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Severed mineral rights, other terms to know when buying property

On Behalf of | Apr 3, 2024 | Real Estate Transactions

If you’re considering buying a property here in Oklahoma, it’s important to know whether there are natural resources underneath it such as natural gas, oil, coal and precious metals. These resources, which could be miles underground, come with mineral rights. These rights give the owner the authority to drill or otherwise extract the resources under the property.

In some cases, the property ownership includes the mineral rights. This is known as unified rights or a unified estate. If that’s the case, they’ll be included with the deed. 

Mineral rights vs. surface rights

If the mineral rights are separate or “severed,” then a property owner needs to know what’s included in their own “surface rights.” More importantly, they need to know what the mineral rights owner can do to get the minerals out from underground – and what their plans are. 

Because mineral rights are considered “dominant” over surface rights, the owner of them “has the right to explore, drill, mine and extract natural resources from the subsurface of your property without your permission,” according to one mineral tax professional. Often, they give a third party the right to do that for them.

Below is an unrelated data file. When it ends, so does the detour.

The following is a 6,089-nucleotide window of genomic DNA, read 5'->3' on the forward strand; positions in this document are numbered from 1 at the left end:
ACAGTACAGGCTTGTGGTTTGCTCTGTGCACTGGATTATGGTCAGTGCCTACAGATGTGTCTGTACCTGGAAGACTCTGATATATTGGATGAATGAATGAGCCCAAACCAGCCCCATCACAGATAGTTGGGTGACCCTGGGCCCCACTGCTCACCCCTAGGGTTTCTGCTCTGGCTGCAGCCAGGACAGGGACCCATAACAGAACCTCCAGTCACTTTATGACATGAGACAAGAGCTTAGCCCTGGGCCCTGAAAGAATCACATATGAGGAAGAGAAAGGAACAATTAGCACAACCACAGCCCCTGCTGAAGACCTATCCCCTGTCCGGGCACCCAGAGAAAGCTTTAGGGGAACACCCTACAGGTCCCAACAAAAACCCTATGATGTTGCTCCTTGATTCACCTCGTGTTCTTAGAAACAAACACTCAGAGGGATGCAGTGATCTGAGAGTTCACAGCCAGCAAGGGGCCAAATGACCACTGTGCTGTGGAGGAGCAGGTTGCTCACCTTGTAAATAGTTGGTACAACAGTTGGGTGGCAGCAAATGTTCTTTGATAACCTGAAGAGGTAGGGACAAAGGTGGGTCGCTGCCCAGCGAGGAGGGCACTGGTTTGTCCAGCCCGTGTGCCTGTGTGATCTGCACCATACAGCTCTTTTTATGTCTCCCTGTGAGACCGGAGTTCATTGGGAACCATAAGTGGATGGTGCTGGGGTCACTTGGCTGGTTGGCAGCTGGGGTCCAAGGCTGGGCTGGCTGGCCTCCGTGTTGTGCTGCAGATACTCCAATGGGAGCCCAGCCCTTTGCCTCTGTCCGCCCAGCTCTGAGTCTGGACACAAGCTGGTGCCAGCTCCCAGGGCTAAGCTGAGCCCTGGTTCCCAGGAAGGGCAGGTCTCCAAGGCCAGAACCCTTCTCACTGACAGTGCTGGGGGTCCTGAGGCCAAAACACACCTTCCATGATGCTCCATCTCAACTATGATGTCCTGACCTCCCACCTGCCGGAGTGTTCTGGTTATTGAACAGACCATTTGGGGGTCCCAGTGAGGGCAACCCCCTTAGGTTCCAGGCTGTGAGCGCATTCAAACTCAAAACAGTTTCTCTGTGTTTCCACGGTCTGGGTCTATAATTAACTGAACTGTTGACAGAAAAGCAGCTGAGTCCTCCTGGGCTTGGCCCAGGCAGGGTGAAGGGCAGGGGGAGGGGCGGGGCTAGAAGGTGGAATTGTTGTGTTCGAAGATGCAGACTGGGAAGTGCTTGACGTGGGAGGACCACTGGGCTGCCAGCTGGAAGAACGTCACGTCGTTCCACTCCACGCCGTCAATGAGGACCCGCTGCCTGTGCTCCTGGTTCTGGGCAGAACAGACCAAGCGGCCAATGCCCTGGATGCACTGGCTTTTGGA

Variations on severed mineral rights

Typically, in states with considerable underground resources, including Oklahoma, mineral rights are severed from surface rights. In some cases, however, rights to some minerals may be severed, while rights to others come with the property. 

Further, different people or entities may share the mineral rights. This can happen when a piece of land has been handed down over generations. One person may have the oil and gas rights while another has the precious metals rights.

What is “reasonable surface use?”

How much of the surface land they can use to do this has been the subject of court battles. There’s a “reasonable surface use” doctrine that typically governs this and can prohibit destruction and damage of structures on the land.

It’s crucial to know before you buy a property what the status of the mineral rights is. If they aren’t listed on the deed, a prospective buyer may have to do some digging in local records to get a definitive answer. 

A geological survey may even be necessary. Further, even if no resources of value were detected in the past, that doesn’t mean they aren’t detectable now with more advanced technology.

It’s a lot to consider. Having experienced legal guidance can help you make informed decisions.